Go package containing implementations of encoders and decoders for various data formats.
At Segment, we do a lot of marshaling and unmarshaling of data when sending, queuing, or storing messages. The resources we need to provision on the infrastructure are directly related to the type and amount of data that we are processing. At the scale we operate at, the tools we choose to build programs can have a large impact on the efficiency of our systems. It is important to explore alternative approaches when we reach the limits of the code we use.
This repository includes experiments for Go packages for marshaling and unmarshaling data in various formats. While the focus is on providing a high performance library, we also aim for very low development and maintenance overhead by implementing APIs that can be used as drop-in replacements for the default solutions.
Requirements and Maintenance Schedule
This package has no dependencies outside of the core runtime of Go. It requires a recent version of Go.
This package follows the same maintenance schedule as the Go project, meaning that issues relating to versions of Go which aren't supported by the Go team, or versions of this package which are older than 1 year, are unlikely to be considered.
Additionally, we have fuzz tests which aren't a runtime required dependency but
will be pulled in when running
go mod tidy. Please don't include these go.mod
updates in change requests.
More details about how this package achieves a lower CPU and memory footprint can be found in the package README.
json sub-package provides a re-implementation of the functionalities
offered by the standard library's
package, with a focus on lowering the CPU and memory footprint of the code.
The exported API of this package mirrors the standard library's
encoding/json package, the only
change needed to take advantage of the performance improvements is the import
path of the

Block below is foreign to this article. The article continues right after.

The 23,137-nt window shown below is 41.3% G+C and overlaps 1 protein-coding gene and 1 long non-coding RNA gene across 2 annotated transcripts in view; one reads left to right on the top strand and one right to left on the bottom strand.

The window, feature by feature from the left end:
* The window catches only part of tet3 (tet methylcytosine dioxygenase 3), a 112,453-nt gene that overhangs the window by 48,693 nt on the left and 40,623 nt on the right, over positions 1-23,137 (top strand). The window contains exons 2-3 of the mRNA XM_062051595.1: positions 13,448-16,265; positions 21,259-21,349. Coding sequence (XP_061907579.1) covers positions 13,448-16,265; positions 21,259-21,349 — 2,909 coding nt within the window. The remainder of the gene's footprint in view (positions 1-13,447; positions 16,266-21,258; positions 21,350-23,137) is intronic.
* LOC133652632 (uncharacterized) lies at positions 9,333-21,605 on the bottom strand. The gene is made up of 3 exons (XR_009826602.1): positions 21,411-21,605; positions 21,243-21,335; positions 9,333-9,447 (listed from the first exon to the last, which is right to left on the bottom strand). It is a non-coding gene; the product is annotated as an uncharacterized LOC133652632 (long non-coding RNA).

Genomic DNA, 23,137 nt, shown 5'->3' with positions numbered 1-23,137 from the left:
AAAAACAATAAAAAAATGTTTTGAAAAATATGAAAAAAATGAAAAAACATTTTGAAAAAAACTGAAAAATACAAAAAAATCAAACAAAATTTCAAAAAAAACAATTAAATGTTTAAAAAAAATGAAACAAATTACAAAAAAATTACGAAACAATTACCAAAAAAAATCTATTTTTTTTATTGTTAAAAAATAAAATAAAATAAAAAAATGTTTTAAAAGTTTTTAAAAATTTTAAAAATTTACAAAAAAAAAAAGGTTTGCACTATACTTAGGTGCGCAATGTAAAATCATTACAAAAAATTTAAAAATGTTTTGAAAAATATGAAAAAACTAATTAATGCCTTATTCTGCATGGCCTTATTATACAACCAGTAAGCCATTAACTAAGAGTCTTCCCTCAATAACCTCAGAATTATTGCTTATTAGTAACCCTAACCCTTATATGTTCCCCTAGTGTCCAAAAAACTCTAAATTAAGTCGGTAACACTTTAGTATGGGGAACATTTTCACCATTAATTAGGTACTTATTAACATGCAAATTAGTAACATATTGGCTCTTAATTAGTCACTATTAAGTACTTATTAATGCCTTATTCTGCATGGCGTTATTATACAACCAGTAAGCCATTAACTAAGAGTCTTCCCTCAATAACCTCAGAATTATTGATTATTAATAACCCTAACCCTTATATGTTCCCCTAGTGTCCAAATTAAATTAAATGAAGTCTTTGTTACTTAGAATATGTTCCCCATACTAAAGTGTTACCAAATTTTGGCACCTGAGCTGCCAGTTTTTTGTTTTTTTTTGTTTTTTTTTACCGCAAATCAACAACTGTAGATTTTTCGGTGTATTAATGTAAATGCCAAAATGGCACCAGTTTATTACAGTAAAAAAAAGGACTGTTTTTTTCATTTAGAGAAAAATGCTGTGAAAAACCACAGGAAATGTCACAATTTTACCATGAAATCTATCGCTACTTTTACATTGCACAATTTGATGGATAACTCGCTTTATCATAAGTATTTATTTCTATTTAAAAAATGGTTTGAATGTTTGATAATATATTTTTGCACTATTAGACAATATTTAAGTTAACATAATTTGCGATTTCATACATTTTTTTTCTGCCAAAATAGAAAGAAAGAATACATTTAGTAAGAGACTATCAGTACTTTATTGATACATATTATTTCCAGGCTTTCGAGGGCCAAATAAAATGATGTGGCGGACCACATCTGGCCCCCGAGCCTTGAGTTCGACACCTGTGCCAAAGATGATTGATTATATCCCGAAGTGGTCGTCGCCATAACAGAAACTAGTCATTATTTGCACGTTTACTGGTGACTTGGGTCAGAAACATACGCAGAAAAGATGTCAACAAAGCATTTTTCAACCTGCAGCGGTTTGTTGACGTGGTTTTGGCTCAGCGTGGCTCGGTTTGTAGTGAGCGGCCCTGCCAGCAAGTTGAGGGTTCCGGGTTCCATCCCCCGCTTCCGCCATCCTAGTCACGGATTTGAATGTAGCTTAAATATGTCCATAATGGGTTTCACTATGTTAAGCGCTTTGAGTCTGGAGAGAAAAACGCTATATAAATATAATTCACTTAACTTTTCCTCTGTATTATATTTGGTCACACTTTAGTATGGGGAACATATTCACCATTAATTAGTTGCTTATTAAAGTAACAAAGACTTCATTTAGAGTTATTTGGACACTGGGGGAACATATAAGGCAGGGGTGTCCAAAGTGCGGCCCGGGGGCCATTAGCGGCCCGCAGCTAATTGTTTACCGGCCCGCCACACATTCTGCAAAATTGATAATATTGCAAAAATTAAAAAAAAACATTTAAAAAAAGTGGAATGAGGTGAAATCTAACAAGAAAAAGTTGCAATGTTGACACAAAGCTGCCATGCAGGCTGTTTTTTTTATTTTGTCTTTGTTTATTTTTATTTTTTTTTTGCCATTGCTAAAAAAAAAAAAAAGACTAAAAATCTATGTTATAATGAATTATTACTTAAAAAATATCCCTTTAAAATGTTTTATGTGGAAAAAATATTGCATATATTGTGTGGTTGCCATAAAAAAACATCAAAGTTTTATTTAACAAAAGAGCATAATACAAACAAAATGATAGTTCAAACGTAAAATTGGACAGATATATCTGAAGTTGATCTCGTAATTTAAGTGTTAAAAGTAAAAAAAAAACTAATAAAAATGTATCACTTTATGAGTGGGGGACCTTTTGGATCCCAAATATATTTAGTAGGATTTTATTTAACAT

json package, from:
import ( "encoding/json" )
import ( "github.com/segmentio/encoding/json" )
The improvement can be significant for code that heavily relies on serializing and deserializing JSON payloads. The CI pipeline runs benchmarks to compare the performance of the package with the standard library and other popular alternatives; here's an overview of the results:
Comparing to encoding/json (
name old time/op new time/op delta Marshal/*json.codeResponse2 6.40ms ± 2% 3.82ms ± 1% -40.29% (p=0.008 n=5+5) Unmarshal/*json.codeResponse2 28.1ms ± 3% 5.6ms ± 3% -80.21% (p=0.008 n=5+5) name old speed new speed delta Marshal/*json.codeResponse2 303MB/s ± 2% 507MB/s ± 1% +67.47% (p=0.008 n=5+5) Unmarshal/*json.codeResponse2 69.2MB/s ± 3% 349.6MB/s ± 3% +405.42% (p=0.008 n=5+5) name old alloc/op new alloc/op delta Marshal/*json.codeResponse2 0.00B 0.00B ~ (all equal) Unmarshal/*json.codeResponse2 1.80MB ± 1% 0.02MB ± 0% -99.14% (p=0.016 n=5+4) name old allocs/op new allocs/op delta Marshal/*json.codeResponse2 0.00 0.00 ~ (all equal) Unmarshal/*json.codeResponse2 76.6k ± 0% 0.1k ± 3% -99.92% (p=0.008 n=5+5)
Benchmarks were run on a Core i9-8950HK CPU @ 2.90GHz.
Comparing to github.com/json-iterator/go (
name old time/op new time/op delta Marshal/*json.codeResponse2 6.19ms ± 3% 3.82ms ± 1% -38.26% (p=0.008 n=5+5) Unmarshal/*json.codeResponse2 8.52ms ± 3% 5.55ms ± 3% -34.84% (p=0.008 n=5+5) name old speed new speed delta Marshal/*json.codeResponse2 313MB/s ± 3% 507MB/s ± 1% +61.91% (p=0.008 n=5+5) Unmarshal/*json.codeResponse2 228MB/s ± 3% 350MB/s ± 3% +53.50% (p=0.008 n=5+5) name old alloc/op new alloc/op delta Marshal/*json.codeResponse2 8.00B ± 0% 0.00B -100.00% (p=0.008 n=5+5) Unmarshal/*json.codeResponse2 1.05MB ± 0% 0.02MB ± 0% -98.53% (p=0.000 n=5+4) name old allocs/op new allocs/op delta Marshal/*json.codeResponse2 1.00 ± 0% 0.00 -100.00% (p=0.008 n=5+5) Unmarshal/*json.codeResponse2 37.2k ± 0% 0.1k ± 3% -99.83% (p=0.008 n=5+5)
Although this package aims to be a drop-in replacement of
it does not guarantee the same error messages. It will error in the same cases
as the standard library, but the exact error message may be different.
iso8601 sub-package exposes APIs to efficiently deal with with string
representations of iso8601 dates.
Data formats like JSON have no syntaxes to represent dates, they are usually
serialized and represented as a string value. In our experience, we often have
to check whether a string value looks like a date, and either construct a
time.Time by parsing it or simply treat it as a
string. This check can be
done by attempting to parse the value, and if it fails fallback to using the
raw string. Unfortunately, while the happy path for
time.Parse is fairly
efficient, constructing errors is much slower and has a much bigger memory
We've developed fast iso8601 validation functions that cause no heap allocations
to remediate this problem. We added a validation step to determine whether
the value is a date representation or a simple string. This reduced CPU and
memory usage by 5% in some programs that were doing
time.Parse calls on very
hot code paths.